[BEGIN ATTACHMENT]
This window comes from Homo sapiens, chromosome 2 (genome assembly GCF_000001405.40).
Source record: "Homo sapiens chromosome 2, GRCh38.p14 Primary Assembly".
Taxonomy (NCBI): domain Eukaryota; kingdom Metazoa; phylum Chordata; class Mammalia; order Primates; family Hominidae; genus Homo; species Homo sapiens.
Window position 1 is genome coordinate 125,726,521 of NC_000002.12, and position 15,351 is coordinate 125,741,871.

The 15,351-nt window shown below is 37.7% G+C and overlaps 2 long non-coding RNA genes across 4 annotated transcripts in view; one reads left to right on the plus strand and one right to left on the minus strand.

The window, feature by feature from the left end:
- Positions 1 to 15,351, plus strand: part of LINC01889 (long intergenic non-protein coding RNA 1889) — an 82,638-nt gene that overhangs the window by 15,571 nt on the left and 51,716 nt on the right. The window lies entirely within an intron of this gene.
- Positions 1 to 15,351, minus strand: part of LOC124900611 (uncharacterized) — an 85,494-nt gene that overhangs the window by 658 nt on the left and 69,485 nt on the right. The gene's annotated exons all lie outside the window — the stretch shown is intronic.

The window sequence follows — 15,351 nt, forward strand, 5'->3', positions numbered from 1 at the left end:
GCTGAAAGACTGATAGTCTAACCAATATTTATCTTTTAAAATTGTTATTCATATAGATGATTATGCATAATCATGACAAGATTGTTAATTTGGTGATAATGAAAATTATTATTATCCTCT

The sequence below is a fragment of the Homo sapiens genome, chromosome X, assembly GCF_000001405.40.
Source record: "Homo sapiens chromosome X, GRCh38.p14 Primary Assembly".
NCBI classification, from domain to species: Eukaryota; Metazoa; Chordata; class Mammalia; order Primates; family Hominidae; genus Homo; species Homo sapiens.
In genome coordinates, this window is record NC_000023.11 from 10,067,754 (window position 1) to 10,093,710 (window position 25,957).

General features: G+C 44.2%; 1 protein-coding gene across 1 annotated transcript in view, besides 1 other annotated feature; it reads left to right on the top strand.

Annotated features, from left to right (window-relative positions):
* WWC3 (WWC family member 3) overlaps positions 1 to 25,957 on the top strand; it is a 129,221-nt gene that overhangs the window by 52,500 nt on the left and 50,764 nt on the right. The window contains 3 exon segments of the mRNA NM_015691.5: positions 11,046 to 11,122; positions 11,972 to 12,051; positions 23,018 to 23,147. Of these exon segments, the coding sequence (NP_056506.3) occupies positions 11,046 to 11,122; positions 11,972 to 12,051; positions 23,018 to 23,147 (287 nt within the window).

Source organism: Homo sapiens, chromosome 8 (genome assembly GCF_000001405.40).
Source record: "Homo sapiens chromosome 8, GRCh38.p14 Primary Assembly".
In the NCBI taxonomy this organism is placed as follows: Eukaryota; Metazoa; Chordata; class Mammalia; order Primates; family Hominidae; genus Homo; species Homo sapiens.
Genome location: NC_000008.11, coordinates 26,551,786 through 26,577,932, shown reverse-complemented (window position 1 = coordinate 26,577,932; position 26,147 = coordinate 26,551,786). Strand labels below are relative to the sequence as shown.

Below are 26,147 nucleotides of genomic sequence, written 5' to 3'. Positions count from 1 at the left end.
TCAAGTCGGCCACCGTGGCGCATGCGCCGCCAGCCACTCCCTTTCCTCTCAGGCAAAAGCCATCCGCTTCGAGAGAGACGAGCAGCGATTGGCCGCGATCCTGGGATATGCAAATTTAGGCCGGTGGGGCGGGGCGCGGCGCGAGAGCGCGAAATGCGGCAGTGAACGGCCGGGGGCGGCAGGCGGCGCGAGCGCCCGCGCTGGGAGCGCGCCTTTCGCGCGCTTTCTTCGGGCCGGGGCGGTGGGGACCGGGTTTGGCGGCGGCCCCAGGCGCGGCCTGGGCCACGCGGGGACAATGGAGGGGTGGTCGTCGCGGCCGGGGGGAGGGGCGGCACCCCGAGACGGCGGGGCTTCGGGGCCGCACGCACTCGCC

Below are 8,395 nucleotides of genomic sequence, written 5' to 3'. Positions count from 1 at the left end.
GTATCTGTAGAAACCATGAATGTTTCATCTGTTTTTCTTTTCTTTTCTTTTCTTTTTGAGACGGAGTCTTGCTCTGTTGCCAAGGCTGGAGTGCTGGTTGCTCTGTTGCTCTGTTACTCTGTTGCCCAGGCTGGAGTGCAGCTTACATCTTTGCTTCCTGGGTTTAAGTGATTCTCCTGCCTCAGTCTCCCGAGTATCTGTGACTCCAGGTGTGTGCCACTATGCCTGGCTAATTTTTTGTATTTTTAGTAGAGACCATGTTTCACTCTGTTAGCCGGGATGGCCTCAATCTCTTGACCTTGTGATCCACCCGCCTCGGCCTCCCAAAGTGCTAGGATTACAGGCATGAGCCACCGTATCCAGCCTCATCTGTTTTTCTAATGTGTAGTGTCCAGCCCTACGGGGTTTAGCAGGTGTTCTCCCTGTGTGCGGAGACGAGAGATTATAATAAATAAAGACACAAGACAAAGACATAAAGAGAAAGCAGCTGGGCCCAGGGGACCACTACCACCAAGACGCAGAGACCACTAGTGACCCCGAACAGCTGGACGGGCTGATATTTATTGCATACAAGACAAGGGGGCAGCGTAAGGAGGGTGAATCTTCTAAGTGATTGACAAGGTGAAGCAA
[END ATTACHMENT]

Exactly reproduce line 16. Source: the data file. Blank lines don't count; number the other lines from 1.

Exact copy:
Annotated features, from left to right (window-relative positions):